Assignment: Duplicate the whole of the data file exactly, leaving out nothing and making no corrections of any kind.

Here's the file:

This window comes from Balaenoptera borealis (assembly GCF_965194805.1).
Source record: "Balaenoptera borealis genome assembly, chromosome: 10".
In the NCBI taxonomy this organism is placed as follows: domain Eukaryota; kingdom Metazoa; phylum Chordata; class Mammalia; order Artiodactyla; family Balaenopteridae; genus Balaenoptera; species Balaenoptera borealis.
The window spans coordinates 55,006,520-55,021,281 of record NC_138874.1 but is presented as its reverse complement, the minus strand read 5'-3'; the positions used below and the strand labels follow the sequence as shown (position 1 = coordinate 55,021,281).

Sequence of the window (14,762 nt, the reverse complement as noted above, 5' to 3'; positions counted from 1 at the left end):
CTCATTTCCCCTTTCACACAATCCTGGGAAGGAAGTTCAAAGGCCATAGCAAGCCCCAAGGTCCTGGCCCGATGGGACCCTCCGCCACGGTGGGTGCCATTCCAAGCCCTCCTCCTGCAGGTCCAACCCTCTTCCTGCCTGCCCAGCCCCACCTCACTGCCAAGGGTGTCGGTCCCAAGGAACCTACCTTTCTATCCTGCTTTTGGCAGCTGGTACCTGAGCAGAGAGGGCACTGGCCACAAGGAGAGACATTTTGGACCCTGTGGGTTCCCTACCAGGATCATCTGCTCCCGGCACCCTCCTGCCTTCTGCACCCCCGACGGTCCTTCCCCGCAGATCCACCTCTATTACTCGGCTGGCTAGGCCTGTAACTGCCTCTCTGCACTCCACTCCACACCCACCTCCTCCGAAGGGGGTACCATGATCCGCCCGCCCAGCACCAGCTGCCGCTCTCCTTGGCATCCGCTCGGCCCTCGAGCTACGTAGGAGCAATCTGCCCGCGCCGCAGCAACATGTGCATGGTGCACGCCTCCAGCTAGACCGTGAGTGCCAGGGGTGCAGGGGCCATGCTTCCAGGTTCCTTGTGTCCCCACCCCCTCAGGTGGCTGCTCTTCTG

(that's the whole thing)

This window comes from Balaenoptera borealis (assembly GCF_965194805.1).
Source record: "Balaenoptera borealis genome assembly, chromosome: 10".
In the NCBI taxonomy this organism is placed as follows: domain Eukaryota; kingdom Metazoa; phylum Chordata; class Mammalia; order Artiodactyla; family Balaenopteridae; genus Balaenoptera; species Balaenoptera borealis.
The window spans coordinates 55,006,520-55,021,281 of record NC_138874.1 but is presented as its reverse complement, the minus strand read 5'-3'; the positions used below and the strand labels follow the sequence as shown (position 1 = coordinate 55,021,281).

Sequence of the window (14,762 nt, the reverse complement as noted above, 5' to 3'; positions counted from 1 at the left end):
CTCATTTCCCCTTTCACACAATCCTGGGAAGGAAGTTCAAAGGCCATAGCAAGCCCCAAGGTCCTGGCCCGATGGGACCCTCCGCCACGGTGGGTGCCATTCCAAGCCCTCCTCCTGCAGGTCCAACCCTCTTCCTGCCTGCCCAGCCCCACCTCACTGCCAAGGGTGTCGGTCCCAAGGAACCTACCTTTCTATCCTGCTTTTGGCAGCTGGTACCTGAGCAGAGAGGGCACTGGCCACAAGGAGAGACATTTTGGACCCTGTGGGTTCCCTACCAGGATCATCTGCTCCCGGCACCCTCCTGCCTTCTGCACCCCCGACGGTCCTTCCCCGCAGATCCACCTCTATTACTCGGCTGGCTAGGCCTGTAACTGCCTCTCTGCACTCCACTCCACACCCACCTCCTCCGAAGGGGGTACCATGATCCGCCCGCCCAGCACCAGCTGCCGCTCTCCTTGGCATCCGCTCGGCCCTCGAGCTACGTAGGAGCAATCTGCCCGCGCCGCAGCAACATGTGCATGGTGCACGCCTCCAGCTAGACCGTGAGTGCCAGGGGTGCAGGGGCCATGCTTCCAGGTTCCTTGTGTCCCCACCCCCTCAGGTGGCTGCTCTTCTG